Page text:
May 9-15, 2014

By Dr. Ronald Klatz & Dr. Robert Goldman

Longevity News and Review provides readers with the latest information in breakthroughs pertaining to the extension of the healthy human lifespan.  These news summaries are compiled by the American Academy of Anti-Aging Medicine (A4M;, a non-profit medical society composed of 24,000 physician and scientist members from 110 nations, united in a mission to advance biomedical technologies to detect, prevent, and treat aging related disease and to promote research into methods to retard and optimize the human aging process.   Dr. Ronald Klatz, M.D., D.O., A4M President, and Dr. Robert Goldman, M.D., Ph.D., D.O., FAASP, A4M Chairman, physician co-founders of the anti-aging medical movement, distill these headlines and provide their insightful commentary.

Heart Markers Improve with Strawberries
Jose M. Alvarez-Suarez, from the Universita Politecnica delle Marche (Italy), and colleagues enrolled 23 healthy men and women, in a month-long study during which the subjects were asked to consume 500 grams (1.1 pounds) of strawberries added to their daily diets.  The team took blood samples at the study’s start and end, to assess biomarkers of heart health.  The total amount of cholesterol, the levels of low-density lipoproteins (LDL, “bad” cholesterol) and the quantity of triglycerides fell to 8.78%, 13.72% and 20.8% respectively.  Eating strawberries also improved other parameters such as the general plasma lipid profile, antioxidant biomarkers (such as vitamin C or oxygen radical absorbance capacity), antihemolytic defences and platelet function.   Reporting that: “Strawberries consumption improves plasma lipids profile, biomarkers of antioxidant status,” the study authors encourage “further evaluation on a population with higher cardiovascular disease risk.”

Dr. Klatz observes: “Abundant in essential nutrients and phytochemicals – most notably antioxidant compounds, strawberries are a fruit for which previous studies have suggested a variety of health-improving effects.  Italian researchers find that generous daily consumption of strawberries helps to reduce total cholesterol, low-density lipoproteins (LDL), and triglycerides.”

Control COPD Risks with a Daily Walk
Cristobal Esteban, from Bilbao Hospital (Spain), and colleagues enrolled 543 COPD patients for whom their exercise levels were calculated based on the distance they walked during the course of a week.  The resulting information was compared to hospitalization data taken from the database of the hospital. The data revealed that COPD patients who maintained moderate or high levels of exercise over time, which may amount to low intensity activities such as walking for at least three to six kilometers per day, could reduce the likelihood of being hospitalized by severe symptoms.  In contrast, patients who maintained a low level of exercise or reduced their exercise over time were more likely to experience a significant increase in the rate of hospitalization with exacerbated symptoms.  The study authors submit that: “Changes to a higher level of [physical activity] or maintaining a moderate or high level of [physical activity] over time, with a low intensity activity such as walking for at least 3-6?km/day, could reduce the rate of hospitalizations for COPD.”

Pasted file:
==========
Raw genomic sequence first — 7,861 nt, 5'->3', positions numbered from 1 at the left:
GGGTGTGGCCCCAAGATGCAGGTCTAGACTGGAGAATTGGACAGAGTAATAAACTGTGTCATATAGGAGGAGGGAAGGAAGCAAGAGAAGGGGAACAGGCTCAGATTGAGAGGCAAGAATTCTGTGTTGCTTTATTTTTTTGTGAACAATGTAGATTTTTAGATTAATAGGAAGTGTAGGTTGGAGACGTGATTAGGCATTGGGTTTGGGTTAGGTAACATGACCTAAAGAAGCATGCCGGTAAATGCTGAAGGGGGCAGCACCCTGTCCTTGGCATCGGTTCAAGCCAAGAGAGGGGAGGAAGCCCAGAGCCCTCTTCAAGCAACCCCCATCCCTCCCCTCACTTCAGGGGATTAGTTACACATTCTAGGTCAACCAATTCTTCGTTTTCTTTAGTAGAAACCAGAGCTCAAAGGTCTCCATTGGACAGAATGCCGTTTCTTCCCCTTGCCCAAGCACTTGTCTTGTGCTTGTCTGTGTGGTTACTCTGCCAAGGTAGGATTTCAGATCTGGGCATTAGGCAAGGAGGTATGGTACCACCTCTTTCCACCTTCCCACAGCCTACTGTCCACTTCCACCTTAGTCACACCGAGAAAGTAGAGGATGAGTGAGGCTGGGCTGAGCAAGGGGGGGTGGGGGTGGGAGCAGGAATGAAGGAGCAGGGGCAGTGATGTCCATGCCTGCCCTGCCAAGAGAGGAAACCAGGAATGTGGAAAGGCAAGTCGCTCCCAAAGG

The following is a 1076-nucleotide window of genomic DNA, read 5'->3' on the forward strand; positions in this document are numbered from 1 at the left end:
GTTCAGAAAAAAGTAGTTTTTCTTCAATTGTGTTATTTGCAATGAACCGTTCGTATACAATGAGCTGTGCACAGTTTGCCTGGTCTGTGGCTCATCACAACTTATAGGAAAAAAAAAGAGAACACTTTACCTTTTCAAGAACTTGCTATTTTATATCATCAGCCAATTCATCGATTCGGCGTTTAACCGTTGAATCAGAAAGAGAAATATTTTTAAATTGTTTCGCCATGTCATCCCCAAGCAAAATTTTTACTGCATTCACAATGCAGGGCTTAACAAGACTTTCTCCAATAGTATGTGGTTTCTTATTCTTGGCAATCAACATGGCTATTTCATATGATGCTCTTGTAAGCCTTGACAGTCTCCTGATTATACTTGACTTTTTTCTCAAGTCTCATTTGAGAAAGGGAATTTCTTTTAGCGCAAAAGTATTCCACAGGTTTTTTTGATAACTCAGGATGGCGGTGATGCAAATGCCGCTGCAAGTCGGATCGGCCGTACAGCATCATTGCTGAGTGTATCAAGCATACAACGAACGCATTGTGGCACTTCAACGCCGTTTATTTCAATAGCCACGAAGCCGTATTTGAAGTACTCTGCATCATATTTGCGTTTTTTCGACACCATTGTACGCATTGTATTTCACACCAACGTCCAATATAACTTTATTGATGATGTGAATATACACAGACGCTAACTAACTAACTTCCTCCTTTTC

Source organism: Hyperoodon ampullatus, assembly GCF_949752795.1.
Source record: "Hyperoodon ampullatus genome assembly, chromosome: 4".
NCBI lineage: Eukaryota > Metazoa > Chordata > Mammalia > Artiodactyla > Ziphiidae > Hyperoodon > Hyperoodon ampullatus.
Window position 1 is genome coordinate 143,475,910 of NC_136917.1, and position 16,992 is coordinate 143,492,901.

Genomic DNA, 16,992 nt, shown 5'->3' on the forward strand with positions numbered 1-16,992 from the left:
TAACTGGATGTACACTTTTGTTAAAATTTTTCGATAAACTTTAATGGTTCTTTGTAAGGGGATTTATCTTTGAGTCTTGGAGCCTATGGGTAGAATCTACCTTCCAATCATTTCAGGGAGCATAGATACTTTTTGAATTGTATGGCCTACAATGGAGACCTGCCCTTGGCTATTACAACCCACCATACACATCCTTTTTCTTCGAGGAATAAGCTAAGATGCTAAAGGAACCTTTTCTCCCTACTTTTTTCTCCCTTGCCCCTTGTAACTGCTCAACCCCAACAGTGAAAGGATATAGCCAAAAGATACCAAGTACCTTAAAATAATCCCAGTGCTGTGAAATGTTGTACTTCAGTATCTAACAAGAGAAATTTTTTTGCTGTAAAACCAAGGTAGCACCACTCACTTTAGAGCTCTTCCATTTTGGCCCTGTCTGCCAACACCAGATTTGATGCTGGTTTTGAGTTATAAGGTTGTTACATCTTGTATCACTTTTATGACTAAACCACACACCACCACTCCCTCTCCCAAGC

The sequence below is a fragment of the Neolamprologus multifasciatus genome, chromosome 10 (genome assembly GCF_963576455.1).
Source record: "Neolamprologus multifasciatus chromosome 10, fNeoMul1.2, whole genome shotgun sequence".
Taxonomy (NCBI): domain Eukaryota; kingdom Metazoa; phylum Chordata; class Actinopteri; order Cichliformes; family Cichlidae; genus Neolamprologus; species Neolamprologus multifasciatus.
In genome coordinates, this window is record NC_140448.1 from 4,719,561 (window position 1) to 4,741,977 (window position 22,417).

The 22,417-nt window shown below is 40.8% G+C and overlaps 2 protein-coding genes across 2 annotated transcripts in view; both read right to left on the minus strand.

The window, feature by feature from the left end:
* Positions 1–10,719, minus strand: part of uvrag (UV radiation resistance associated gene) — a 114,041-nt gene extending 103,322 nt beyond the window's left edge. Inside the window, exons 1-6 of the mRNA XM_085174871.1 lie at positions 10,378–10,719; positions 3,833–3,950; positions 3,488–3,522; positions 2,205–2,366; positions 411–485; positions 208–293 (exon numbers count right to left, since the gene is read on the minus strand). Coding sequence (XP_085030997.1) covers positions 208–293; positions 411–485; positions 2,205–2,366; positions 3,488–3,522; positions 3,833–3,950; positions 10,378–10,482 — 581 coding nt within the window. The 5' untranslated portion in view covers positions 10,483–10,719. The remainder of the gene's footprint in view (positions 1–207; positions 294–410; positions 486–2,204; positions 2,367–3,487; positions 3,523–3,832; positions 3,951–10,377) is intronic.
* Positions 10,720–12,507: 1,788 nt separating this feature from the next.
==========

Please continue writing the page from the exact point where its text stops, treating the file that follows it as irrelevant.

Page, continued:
Remarks Dr. Goldman: “Chronic obstructive pulmonary disease (COPD)  refers to the conditions of chronic bronchitis and emphysema, and causes breathing difficulties due to long-term lung damage. These Spanish researchers submit that COPD-related hospitalization may be reduced by a walk of as little as 3 km (1.86 miles) each day.”

Common Infections May Raise Risks of Cognitive Decline    
Clinton Wright, from the Evelyn F. McKnight Brain Institute at the University of Miami (Florida, USA), and  colleagues report that past exposures to infectious agents such as Chlamydia pneumoniae, Helicobacter pylori, cytomegalovirus, and herpes simplex viruses 1 and 2 may adversely affect performance on tests of memory, speed of mental processing, abstract thinking, planning and reasoning ability. The study authors speculate that exposure to these infections may be associated as well with an increase in stroke risk, as well as an increase in atherosclerosis and inflammation.

Comments Dr. Klatz: “Previously, a number of studies link certain infections to an increased risk of stroke and Alzheimer’s disease.  This team reports that even if it didn’t trigger symptoms, exposure to common infections may prompt declines in memory, thinking, and reasoning skills.”

Anti-aging medicine is the fastest-growing medical specialty throughout the world and is founded on the application of advanced scientific and medical technologies for the early detection, prevention, treatment, and reversal of age-related dysfunction, disorders, and diseases.  It is a healthcare model promoting innovative science and research to prolong the healthy lifespan in humans.  As such, anti-aging medicine is based on solid scientific principles of responsible medical care that are consistent with those applied in other preventive health specialties.  The goal of anti-aging medicine is not to merely prolong the total years of an individual’s life, but to ensure that those years are enjoyed in a productive and vital fashion.  Visit the A4M’s World Health Network website, at, to learn more about the A4M and its educational endeavors and to sign-up for your free subscription o Longevity Magazine™ e-Journal.

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